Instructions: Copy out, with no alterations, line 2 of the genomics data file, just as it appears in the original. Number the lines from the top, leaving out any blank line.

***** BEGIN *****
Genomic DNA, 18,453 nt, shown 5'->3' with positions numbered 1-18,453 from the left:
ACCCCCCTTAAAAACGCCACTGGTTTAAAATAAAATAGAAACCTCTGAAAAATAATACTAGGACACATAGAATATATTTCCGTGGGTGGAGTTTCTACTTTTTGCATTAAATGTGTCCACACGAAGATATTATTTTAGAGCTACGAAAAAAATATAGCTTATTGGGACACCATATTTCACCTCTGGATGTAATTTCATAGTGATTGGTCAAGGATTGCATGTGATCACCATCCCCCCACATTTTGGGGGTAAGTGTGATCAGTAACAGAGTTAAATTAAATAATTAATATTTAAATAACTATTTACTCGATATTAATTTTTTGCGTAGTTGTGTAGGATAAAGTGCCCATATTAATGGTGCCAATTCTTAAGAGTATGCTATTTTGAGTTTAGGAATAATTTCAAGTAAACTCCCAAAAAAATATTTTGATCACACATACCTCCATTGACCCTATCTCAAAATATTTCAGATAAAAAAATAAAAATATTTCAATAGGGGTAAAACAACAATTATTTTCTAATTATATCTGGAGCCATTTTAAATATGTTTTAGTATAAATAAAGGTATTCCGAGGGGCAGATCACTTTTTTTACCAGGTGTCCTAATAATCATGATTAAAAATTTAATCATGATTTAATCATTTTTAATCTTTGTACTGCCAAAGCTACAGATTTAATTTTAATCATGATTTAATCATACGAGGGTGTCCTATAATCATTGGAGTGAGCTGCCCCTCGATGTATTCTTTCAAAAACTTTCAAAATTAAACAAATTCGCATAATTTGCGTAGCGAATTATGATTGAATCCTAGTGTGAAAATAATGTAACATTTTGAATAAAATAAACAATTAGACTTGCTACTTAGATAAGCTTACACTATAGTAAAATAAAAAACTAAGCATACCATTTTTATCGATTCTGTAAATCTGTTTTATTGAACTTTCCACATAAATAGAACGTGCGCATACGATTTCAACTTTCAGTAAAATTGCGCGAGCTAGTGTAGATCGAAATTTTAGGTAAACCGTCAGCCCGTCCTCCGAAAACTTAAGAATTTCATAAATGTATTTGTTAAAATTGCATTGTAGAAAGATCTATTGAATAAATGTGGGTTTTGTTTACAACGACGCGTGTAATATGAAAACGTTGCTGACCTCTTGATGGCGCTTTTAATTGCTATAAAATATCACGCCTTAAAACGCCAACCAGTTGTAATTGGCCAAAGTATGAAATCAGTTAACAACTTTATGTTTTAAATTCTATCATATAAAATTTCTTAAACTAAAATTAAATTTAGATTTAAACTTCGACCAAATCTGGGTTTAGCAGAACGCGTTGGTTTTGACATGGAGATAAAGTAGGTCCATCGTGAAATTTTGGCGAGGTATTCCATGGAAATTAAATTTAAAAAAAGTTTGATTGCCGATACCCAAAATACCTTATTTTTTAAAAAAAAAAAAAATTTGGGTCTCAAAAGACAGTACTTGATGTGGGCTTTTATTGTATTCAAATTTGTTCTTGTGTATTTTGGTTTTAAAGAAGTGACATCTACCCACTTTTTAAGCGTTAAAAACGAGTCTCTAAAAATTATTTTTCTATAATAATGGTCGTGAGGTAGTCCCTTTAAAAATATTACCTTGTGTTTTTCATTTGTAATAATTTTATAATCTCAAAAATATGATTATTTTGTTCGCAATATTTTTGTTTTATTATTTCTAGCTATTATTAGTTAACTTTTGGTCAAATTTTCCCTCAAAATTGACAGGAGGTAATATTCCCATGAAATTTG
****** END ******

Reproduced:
ACCCCCCTTAAAAACGCCACTGGTTTAAAATAAAATAGAAACCTCTGAAAAATAATACTAGGACACATAGAATATATTTCCGTGGGTGGAGTTTCTACTTTTTGCATTAAATGTGTCCACACGAAGATATTATTTTAGAGCTACGAAAAAAATATAGCTTATTGGGACACCATATTTCACCTCTGGATGTAATTTCATAGTGATTGGTCAAGGATTGCATGTGATCACCATCCCCCCACATTTTGGGGGTAAGTGTGATCAGTAACAGAGTTAAATTAAATAATTAATATTTAAATAACTATTTACTCGATATTAATTTTTTGCGTAGTTGTGTAGGATAAAGTGCCCATATTAATGGTGCCAATTCTTAAGAGTATGCTATTTTGAGTTTAGGAATAATTTCAAGTAAACTCCCAAAAAAATATTTTGATCACACATACCTCCATTGACCCTATCTCAAAATATTTCAGATAAAAAAATAAAAATATTTCAATAGGGGTAAAACAACAATTATTTTCTAATTATATCTGGAGCCATTTTAAATATGTTTTAGTATAAATAAAGGTATTCCGAGGGGCAGATCACTTTTTTTACCAGGTGTCCTAATAATCATGATTAAAAATTTAATCATGATTTAATCATTTTTAATCTTTGTACTGCCAAAGCTACAGATTTAATTTTAATCATGATTTAATCATACGAGGGTGTCCTATAATCATTGGAGTGAGCTGCCCCTCGATGTATTCTTTCAAAAACTTTCAAAATTAAACAAATTCGCATAATTTGCGTAGCGAATTATGATTGAATCCTAGTGTGAAAATAATGTAACATTTTGAATAAAATAAACAATTAGACTTGCTACTTAGATAAGCTTACACTATAGTAAAATAAAAAACTAAGCATACCATTTTTATCGATTCTGTAAATCTGTTTTATTGAACTTTCCACATAAATAGAACGTGCGCATACGATTTCAACTTTCAGTAAAATTGCGCGAGCTAGTGTAGATCGAAATTTTAGGTAAACCGTCAGCCCGTCCTCCGAAAACTTAAGAATTTCATAAATGTATTTGTTAAAATTGCATTGTAGAAAGATCTATTGAATAAATGTGGGTTTTGTTTACAACGACGCGTGTAATATGAAAACGTTGCTGACCTCTTGATGGCGCTTTTAATTGCTATAAAATATCACGCCTTAAAACGCCAACCAGTTGTAATTGGCCAAAGTATGAAATCAGTTAACAACTTTATGTTTTAAATTCTATCATATAAAATTTCTTAAACTAAAATTAAATTTAGATTTAAACTTCGACCAAATCTGGGTTTAGCAGAACGCGTTGGTTTTGACATGGAGATAAAGTAGGTCCATCGTGAAATTTTGGCGAGGTATTCCATGGAAATTAAATTTAAAAAAAGTTTGATTGCCGATACCCAAAATACCTTATTTTTTAAAAAAAAAAAAAATTTGGGTCTCAAAAGACAGTACTTGATGTGGGCTTTTATTGTATTCAAATTTGTTCTTGTGTATTTTGGTTTTAAAGAAGTGACATCTACCCACTTTTTAAGCGTTAAAAACGAGTCTCTAAAAATTATTTTTCTATAATAATGGTCGTGAGGTAGTCCCTTTAAAAATATTACCTTGTGTTTTTCATTTGTAATAATTTTATAATCTCAAAAATATGATTATTTTGTTCGCAATATTTTTGTTTTATTATTTCTAGCTATTATTAGTTAACTTTTGGTCAAATTTTCCCTCAAAATTGACAGGAGGTAATATTCCCATGAAATTTG